Thus, NATO was no longer a defense alliance either, but had evolved into an instrument of power for the 'White North' countries led by the U.S., a 'White North' that today is a minority with just 11% of the world's population (and declining), but still claims the right to dominate the world through a worldwide network of 700 to 800 U.S. military bases and through over 60% of world military spending - compared to China with 13%, Russia with 4%, and India with 3.6% of world arms spending. While NATO was still UN Charter compliant as a defense alliance, it is no longer so today as the only existing military alliance in the world to assert unilateral claims to supremacy. It should therefore come as no surprise that resistance to NATO is increasingly forming among non-NATO states. For example, the Ukraine war, which is about preventing further NATO expansion into Ukraine and Georgia, is an expression of this resistance. This primarily affects Russia, but it also explains why there is no support in Asia, in Africa, in the Middle East, and in Latin America for the Western Ukraine policy of NATO expansion, despite Russia's illegal intervention.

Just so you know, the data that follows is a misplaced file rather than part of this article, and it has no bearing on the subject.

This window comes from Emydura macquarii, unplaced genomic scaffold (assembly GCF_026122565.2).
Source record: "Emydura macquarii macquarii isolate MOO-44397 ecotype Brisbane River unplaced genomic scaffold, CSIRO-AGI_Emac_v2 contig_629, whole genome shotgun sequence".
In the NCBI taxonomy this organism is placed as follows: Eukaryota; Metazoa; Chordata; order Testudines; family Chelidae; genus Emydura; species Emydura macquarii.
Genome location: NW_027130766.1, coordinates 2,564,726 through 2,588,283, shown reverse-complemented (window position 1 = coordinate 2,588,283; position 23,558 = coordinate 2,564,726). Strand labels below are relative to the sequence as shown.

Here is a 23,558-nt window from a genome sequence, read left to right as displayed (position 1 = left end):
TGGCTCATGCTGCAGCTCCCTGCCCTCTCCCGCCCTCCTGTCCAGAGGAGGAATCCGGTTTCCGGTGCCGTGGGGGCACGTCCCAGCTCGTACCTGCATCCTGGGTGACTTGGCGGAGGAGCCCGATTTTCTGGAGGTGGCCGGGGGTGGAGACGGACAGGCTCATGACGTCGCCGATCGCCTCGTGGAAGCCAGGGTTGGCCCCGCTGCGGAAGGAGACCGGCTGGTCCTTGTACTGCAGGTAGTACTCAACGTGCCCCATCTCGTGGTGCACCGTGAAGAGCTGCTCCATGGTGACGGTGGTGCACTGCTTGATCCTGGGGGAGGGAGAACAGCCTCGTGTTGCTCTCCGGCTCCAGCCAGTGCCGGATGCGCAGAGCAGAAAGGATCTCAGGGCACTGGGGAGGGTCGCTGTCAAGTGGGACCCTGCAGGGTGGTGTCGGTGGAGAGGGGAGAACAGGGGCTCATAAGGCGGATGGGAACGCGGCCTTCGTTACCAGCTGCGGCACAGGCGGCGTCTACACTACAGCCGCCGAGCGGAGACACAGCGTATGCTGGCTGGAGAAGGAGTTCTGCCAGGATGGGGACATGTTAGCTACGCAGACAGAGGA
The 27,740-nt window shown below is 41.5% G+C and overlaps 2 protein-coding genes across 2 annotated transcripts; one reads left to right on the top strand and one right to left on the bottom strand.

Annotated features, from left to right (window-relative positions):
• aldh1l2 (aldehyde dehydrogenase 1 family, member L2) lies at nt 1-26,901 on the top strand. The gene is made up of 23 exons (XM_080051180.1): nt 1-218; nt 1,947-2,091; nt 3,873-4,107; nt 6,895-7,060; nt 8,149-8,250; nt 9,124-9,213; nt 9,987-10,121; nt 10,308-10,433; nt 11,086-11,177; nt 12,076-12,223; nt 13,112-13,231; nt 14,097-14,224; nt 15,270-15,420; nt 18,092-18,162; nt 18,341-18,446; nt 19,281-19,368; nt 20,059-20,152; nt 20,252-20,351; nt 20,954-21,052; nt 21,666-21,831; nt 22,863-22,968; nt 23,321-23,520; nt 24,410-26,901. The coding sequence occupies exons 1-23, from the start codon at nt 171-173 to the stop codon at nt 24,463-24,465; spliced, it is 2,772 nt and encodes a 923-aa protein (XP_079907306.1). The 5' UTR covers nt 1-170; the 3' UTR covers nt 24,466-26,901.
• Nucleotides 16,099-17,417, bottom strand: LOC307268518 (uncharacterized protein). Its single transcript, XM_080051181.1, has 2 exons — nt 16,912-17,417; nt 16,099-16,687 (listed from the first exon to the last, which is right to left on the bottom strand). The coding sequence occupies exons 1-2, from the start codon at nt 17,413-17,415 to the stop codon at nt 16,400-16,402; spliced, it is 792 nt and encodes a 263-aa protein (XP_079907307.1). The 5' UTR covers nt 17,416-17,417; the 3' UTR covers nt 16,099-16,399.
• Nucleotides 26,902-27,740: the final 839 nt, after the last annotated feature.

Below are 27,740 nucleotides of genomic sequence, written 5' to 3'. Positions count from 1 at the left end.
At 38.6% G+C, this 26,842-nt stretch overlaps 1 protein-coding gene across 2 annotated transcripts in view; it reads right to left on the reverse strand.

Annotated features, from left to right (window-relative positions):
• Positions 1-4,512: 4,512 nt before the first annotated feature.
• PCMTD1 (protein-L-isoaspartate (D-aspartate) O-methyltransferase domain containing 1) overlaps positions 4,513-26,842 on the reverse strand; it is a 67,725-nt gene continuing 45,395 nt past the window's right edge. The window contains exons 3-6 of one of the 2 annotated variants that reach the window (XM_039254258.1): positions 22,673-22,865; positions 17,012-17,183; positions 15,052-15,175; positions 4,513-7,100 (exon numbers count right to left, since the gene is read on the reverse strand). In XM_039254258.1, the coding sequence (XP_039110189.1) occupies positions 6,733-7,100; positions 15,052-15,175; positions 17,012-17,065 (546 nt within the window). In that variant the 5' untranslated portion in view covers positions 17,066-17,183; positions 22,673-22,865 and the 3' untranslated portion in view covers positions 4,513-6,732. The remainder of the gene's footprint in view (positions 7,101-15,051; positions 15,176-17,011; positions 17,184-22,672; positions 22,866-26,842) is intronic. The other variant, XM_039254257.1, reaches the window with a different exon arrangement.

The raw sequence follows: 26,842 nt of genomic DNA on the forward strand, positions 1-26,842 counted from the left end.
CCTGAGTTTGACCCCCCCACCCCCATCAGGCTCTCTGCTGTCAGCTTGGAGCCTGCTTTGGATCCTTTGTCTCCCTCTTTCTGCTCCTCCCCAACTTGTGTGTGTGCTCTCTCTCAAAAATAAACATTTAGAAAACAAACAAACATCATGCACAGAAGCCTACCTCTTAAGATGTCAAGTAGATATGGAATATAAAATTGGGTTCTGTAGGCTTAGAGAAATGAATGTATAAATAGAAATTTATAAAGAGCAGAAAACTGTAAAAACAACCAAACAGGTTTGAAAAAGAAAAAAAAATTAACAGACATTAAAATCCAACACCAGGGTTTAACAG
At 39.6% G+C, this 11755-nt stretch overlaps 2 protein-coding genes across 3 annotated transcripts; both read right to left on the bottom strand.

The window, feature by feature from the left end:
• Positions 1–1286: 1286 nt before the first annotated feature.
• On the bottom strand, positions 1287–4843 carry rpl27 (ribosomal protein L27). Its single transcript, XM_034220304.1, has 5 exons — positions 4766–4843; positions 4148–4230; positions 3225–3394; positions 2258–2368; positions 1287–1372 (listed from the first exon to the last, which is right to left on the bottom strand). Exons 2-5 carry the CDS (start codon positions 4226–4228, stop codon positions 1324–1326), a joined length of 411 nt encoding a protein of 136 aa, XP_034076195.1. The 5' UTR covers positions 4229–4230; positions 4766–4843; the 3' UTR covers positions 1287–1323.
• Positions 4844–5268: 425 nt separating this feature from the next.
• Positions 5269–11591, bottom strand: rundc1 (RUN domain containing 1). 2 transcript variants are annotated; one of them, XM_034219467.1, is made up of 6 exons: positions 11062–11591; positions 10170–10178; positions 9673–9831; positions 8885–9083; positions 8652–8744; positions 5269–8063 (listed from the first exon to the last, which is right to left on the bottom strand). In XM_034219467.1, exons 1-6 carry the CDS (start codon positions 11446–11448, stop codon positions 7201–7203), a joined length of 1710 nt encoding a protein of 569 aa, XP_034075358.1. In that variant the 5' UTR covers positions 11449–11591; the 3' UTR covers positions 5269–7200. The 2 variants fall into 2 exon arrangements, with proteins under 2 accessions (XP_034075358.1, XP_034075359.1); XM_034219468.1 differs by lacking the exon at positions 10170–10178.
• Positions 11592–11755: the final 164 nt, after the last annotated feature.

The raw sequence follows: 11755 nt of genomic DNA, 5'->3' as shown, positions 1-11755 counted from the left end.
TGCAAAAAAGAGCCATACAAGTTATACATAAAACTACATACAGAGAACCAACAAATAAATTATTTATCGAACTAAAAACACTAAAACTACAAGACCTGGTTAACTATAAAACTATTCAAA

The political-military tensions between the U.S. and NATO, on the one hand, and Russia and China, on the other, seem to have reached a low point today that we didn't even know like this during the Cold War. There is an accelerating spiral of new sanctions and economic blockades. At the same time, global military spending has reached unprecedented levels - and continues to rise. Nuclear weapons are being "modernized" to become "smarter," and new hypersonic missile systems and stealth fighter jets are designed to deliver them "safely" to their targets. There are more and more autonomous weapon systems that operate without human intervention and are equipped with stealth technologies and artificial intelligence. There are also preparations to be able to fight cyber and space wars in the future. We are increasingly coming to a situation where humans may lose control of military decisions. We seem caught up in the madness of war.

Yet the pressing problems of humanity are quite different: warming of the earth's atmosphere, rising sea levels, devastation of vast regions, lack of water, and still rampant poverty and widespread malnutrition. Add to this swelling flows of refugees and migrants, sprawling slums, deadly epidemics, limited raw materials, and intrastate conflict and violence. None of these problems will be solved with tanks, rocket launchers or even weapons of mass destruction.